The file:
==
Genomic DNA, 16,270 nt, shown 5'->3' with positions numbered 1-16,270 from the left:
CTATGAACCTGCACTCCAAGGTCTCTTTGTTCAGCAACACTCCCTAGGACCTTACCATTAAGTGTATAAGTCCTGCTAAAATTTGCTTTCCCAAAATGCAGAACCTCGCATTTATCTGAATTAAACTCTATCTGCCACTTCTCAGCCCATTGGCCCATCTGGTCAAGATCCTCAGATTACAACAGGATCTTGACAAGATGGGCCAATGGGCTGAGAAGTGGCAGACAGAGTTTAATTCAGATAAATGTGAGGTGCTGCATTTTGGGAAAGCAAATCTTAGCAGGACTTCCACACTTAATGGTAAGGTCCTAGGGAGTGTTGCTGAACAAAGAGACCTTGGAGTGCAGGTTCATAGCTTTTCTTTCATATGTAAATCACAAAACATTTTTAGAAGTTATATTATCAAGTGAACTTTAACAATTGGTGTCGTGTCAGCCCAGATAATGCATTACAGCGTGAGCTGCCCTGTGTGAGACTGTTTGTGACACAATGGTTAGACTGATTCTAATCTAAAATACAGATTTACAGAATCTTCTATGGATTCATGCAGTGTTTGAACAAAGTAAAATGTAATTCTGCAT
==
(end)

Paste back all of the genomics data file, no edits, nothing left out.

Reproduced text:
Genomic DNA, 16,270 nt, shown 5'->3' with positions numbered 1-16,270 from the left:
CTATGAACCTGCACTCCAAGGTCTCTTTGTTCAGCAACACTCCCTAGGACCTTACCATTAAGTGTATAAGTCCTGCTAAAATTTGCTTTCCCAAAATGCAGAACCTCGCATTTATCTGAATTAAACTCTATCTGCCACTTCTCAGCCCATTGGCCCATCTGGTCAAGATCCTCAGATTACAACAGGATCTTGACAAGATGGGCCAATGGGCTGAGAAGTGGCAGACAGAGTTTAATTCAGATAAATGTGAGGTGCTGCATTTTGGGAAAGCAAATCTTAGCAGGACTTCCACACTTAATGGTAAGGTCCTAGGGAGTGTTGCTGAACAAAGAGACCTTGGAGTGCAGGTTCATAGCTTTTCTTTCATATGTAAATCACAAAACATTTTTAGAAGTTATATTATCAAGTGAACTTTAACAATTGGTGTCGTGTCAGCCCAGATAATGCATTACAGCGTGAGCTGCCCTGTGTGAGACTGTTTGTGACACAATGGTTAGACTGATTCTAATCTAAAATACAGATTTACAGAATCTTCTATGGATTCATGCAGTGTTTGAACAAAGTAAAATGTAATTCTGCAT